|The first excerpt represents the past or something you must release, and is drawn from Lady Windermere's Fan by Oscar Wilde:
to return to the society that has made or seen her ruin.
LORD WINDERMERE. I beg of you.
LADY WINDERMERE. [Crossing to door R.] I am going to dress for
dinner, and don't mention the subject again this evening. Arthur
[going to him C.], you fancy because I have no father or mother
that I am alone in the world, and that you can treat me as you
choose. You are wrong, I have friends, many friends.
LORD WINDERMERE. [L.C.] Margaret, you are talking foolishly,
recklessly. I won't argue with you, but I insist upon your asking
Mrs. Erlynne to-night.
LADY WINDERMERE. [R.C.] I shall do nothing of the kind.
|The second excerpt represents the present or the deciding factor of the moment, and is drawn from The Narrative of the Life of Frederick Douglass: An American Slave by Frederick Douglass:
holder can find things, of which to make occasion
to whip a slave. A mere look, word, or motion,--a
mistake, accident, or want of power,--are all matters
for which a slave may be whipped at any time. Does
a slave look dissatisfied? It is said, he has the devil
in him, and it must be whipped out. Does he speak
loudly when spoken to by his master? Then he is
getting high-minded, and should be taken down a
button-hole lower. Does he forget to pull off his
hat at the approach of a white person? Then he is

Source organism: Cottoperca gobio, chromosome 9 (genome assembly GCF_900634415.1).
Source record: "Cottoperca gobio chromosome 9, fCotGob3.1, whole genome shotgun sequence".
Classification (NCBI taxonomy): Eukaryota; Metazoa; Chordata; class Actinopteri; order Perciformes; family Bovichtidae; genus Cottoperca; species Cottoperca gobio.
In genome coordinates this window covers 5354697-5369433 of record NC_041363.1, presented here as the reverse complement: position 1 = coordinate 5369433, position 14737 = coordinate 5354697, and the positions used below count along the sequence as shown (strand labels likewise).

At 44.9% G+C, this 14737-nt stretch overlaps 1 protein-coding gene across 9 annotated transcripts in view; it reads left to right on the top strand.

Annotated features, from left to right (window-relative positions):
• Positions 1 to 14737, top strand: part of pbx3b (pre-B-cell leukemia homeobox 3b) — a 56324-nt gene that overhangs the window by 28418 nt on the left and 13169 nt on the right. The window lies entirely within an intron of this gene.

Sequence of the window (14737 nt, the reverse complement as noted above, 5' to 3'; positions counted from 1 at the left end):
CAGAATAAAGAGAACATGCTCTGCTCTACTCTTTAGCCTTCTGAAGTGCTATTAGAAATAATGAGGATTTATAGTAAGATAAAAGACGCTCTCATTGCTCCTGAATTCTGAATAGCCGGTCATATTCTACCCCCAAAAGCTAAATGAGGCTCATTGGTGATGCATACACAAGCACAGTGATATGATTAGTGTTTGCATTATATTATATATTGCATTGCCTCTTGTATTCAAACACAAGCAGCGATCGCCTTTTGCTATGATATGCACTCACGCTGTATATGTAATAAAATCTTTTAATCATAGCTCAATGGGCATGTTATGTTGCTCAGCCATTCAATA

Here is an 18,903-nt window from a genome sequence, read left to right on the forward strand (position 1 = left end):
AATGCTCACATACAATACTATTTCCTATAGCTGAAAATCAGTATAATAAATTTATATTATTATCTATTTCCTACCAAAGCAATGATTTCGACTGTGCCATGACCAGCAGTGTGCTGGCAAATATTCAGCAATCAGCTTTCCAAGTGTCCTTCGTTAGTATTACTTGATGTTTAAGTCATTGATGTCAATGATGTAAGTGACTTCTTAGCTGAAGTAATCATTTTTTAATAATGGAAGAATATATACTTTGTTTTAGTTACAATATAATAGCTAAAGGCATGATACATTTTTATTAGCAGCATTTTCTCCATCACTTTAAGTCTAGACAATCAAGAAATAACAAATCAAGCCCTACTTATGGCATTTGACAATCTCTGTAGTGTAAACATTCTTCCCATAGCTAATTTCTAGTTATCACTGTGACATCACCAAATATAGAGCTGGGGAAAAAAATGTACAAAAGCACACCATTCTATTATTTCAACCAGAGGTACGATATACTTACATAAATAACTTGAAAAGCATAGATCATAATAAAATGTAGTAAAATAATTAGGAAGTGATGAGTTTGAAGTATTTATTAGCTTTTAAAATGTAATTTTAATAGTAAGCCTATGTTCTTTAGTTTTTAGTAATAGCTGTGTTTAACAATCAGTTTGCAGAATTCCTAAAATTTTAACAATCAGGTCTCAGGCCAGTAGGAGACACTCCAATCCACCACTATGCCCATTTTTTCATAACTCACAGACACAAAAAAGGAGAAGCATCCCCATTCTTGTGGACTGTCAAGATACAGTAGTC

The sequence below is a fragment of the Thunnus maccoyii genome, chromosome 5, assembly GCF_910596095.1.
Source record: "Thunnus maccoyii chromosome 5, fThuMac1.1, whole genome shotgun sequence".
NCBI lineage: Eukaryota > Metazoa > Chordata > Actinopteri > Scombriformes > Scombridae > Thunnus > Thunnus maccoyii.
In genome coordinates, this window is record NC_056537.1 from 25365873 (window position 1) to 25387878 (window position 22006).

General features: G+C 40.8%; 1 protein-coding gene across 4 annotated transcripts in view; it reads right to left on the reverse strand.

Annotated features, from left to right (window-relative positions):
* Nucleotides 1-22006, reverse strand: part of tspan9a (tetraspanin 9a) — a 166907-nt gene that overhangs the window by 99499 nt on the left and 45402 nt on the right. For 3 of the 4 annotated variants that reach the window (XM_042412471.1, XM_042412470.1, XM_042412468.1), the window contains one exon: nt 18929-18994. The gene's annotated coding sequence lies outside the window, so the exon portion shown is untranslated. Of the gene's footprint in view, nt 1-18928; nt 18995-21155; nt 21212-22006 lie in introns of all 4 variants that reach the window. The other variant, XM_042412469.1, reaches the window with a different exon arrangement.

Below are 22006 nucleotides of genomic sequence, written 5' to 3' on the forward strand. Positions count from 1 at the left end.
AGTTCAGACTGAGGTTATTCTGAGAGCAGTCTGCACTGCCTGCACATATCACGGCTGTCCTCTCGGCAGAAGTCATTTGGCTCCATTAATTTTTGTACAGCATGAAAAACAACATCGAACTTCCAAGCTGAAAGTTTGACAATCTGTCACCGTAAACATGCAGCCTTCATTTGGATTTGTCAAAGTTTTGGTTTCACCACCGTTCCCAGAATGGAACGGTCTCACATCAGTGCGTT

wanting in reverence, and should be whipped for
The Narrative of the Life of Frederick Douglass: An American Slave
|The third excerpt represents the future or something you must embrace, and is drawn from Letters from England by Elizabeth Davis Bancroft:
at two o'clock, and found only Lady Byron, with the second boy of
Lady Lovelace and his tutor. Lady Byron is now about fifty-five,
and with the remains of an attractive, if not brilliant beauty. She
has extremely delicate features, and very pale and finely delicate
skin. A tone of voice and manner of the most trembling refinement,
with a culture and strong intellect, almost masculine, but which
betrays itself under such sweet and gentle and unobtrusive forms
that one is only led to perceive it by slow degrees. She is the
most modest and unostentatious person one can well conceive. She
lives simply, and the chief of her large income (you know she was
the rich Miss Milbank) she devotes to others. After lunch she